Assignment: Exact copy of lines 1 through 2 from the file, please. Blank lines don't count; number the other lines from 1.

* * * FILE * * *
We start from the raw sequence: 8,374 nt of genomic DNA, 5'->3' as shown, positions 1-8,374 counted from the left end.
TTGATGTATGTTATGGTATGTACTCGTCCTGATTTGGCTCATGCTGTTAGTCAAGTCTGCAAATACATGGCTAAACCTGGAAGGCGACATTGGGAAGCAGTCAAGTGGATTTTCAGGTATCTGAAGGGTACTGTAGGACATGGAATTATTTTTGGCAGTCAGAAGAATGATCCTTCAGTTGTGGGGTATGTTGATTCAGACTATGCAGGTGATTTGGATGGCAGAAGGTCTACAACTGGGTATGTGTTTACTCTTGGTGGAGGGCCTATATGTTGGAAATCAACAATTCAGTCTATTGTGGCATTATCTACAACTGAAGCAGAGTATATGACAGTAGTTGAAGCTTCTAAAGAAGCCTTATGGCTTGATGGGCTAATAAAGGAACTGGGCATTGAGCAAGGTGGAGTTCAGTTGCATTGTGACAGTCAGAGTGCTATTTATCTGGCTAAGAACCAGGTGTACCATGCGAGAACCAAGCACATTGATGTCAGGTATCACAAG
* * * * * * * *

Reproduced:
We start from the raw sequence: 8,374 nt of genomic DNA, 5'->3' as shown, positions 1-8,374 counted from the left end.
TTGATGTATGTTATGGTATGTACTCGTCCTGATTTGGCTCATGCTGTTAGTCAAGTCTGCAAATACATGGCTAAACCTGGAAGGCGACATTGGGAAGCAGTCAAGTGGATTTTCAGGTATCTGAAGGGTACTGTAGGACATGGAATTATTTTTGGCAGTCAGAAGAATGATCCTTCAGTTGTGGGGTATGTTGATTCAGACTATGCAGGTGATTTGGATGGCAGAAGGTCTACAACTGGGTATGTGTTTACTCTTGGTGGAGGGCCTATATGTTGGAAATCAACAATTCAGTCTATTGTGGCATTATCTACAACTGAAGCAGAGTATATGACAGTAGTTGAAGCTTCTAAAGAAGCCTTATGGCTTGATGGGCTAATAAAGGAACTGGGCATTGAGCAAGGTGGAGTTCAGTTGCATTGTGACAGTCAGAGTGCTATTTATCTGGCTAAGAACCAGGTGTACCATGCGAGAACCAAGCACATTGATGTCAGGTATCACAAG